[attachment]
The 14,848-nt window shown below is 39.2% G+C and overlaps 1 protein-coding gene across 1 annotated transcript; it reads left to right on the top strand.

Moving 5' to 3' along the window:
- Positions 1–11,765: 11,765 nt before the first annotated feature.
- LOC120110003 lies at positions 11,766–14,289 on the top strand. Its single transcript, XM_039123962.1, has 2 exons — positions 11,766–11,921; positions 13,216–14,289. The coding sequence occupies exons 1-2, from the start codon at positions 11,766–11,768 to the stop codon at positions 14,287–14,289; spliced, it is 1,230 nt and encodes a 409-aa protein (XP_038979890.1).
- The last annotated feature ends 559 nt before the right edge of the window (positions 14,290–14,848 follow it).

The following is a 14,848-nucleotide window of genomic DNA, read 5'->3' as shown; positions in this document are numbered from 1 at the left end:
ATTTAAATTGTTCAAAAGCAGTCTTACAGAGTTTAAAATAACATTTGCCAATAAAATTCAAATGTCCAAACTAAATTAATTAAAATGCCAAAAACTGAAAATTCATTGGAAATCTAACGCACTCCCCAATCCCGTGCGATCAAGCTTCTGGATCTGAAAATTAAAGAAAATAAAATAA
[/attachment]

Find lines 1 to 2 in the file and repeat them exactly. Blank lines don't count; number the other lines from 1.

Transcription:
The 14,848-nt window shown below is 39.2% G+C and overlaps 1 protein-coding gene across 1 annotated transcript; it reads left to right on the top strand.

Moving 5' to 3' along the window: